How To Avoid Going to Jail
While the IRS only pursues criminal charges in extreme cases, it’s best to learn what you can do to avoid fines, penalties, and criminal prosecution.
- Always file tax returns on time.
- Pay the taxes you owe before the due date.
- Comply with state and federal tax laws.
- If you can’t afford to pay your taxes, be proactive and seek professional help.
- Provide accurate information to the IRS about your investments and assets.
- Explore options like tax debt settlement, forgiveness programs, and installment agreements.
What To Do If You Can’t Pay Taxes
“If you get behind or owe more than you thought on your taxes, don't put off talking to the IRS,” cautions Teresa Dodson, debt expert and founder of Greenbacks Consulting. “They are very easy to work with in setting up a payment plan that works for you,” Dodson adds.
Here are a few of the options you can explore if you owe money on your taxes:
You can use debt consolidation loans to combine all of your debts, including tax debt, into a single monthly payment. If you have a good credit score, you can get a loan at a low-interest rate. Use the proceeds from the loan to pay off your tax obligations. You can also negotiate to reduce your debt or resolve some of your other debts to free up money that you can use to pay the taxes you owe.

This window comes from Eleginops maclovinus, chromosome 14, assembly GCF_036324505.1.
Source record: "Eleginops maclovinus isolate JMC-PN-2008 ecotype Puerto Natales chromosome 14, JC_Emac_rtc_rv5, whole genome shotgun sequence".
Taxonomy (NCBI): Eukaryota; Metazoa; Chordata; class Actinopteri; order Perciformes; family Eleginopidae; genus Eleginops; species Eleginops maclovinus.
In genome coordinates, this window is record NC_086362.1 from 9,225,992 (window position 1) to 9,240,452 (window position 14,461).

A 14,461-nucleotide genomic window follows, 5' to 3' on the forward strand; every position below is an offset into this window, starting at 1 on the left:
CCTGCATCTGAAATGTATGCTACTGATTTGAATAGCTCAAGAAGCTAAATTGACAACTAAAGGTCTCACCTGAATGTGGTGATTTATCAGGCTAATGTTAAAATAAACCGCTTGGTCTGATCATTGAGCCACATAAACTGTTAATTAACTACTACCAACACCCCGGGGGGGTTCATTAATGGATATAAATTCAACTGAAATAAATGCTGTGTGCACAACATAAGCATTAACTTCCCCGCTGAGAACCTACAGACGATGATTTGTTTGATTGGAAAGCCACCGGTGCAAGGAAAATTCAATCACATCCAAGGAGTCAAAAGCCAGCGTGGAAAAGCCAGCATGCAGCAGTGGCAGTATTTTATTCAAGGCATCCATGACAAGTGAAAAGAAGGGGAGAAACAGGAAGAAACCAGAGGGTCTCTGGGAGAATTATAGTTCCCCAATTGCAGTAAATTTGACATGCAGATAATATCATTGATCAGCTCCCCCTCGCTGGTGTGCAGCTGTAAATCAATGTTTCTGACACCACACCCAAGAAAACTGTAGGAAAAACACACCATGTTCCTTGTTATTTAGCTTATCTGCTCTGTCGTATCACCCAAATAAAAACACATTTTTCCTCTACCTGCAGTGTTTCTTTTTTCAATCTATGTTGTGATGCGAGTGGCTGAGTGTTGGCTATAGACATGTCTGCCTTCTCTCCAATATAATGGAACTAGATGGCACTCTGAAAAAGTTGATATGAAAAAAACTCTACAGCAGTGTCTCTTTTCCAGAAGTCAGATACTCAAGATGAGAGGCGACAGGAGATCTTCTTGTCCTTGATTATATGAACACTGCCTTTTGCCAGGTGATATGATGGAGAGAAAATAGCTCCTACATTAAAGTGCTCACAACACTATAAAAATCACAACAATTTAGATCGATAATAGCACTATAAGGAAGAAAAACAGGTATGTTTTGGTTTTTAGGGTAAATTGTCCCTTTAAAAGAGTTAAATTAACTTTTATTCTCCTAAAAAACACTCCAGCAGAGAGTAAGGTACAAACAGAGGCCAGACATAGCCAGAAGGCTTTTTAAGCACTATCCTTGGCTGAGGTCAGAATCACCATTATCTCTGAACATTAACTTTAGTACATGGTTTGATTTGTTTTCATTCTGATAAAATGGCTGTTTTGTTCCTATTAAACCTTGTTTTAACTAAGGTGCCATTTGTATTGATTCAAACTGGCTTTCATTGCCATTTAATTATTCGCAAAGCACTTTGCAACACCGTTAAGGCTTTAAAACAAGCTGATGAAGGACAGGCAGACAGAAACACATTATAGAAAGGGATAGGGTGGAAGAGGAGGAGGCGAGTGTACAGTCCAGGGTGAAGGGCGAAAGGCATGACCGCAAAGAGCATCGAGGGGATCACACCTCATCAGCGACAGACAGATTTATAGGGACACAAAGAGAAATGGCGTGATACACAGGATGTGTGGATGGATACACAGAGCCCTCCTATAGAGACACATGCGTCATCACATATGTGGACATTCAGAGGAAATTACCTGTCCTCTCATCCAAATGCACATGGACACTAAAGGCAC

Offer In Compromise
You can settle your tax debt for less than you owe through an offer in compromise. This option is usually available only to taxpayers facing financial hardship. The qualification criteria can be quite stringent, and you’ll need to provide detailed information about your finances to the IRS to qualify.
If you can’t afford to pay off your entire tax debt at once, check to see if you can set up an IRS installment plan. You’ll be able to pay installments each month until you pay off your debt in full. You’ll still have to pay interest and "Failure to Pay" penalties while you are on the payment plan, but the IRS will reduce the penalty to 0.25% of the outstanding balance.
The Bottom Line on Tax Debt and Jail Time
Paying your taxes on time is important, but if you’ve made an unintentional mistake or cannot afford to pay taxes, there are several ways to rectify it. Consult a tax attorney if you’re dealing with tax problems. The IRS will only pursue criminal charges and send you to jail if you are intentionally committing tax fraud. As long as you are proactive and are trying to pay off your back taxes retroactively, along with your fines, you shouldn’t have to worry about going to jail.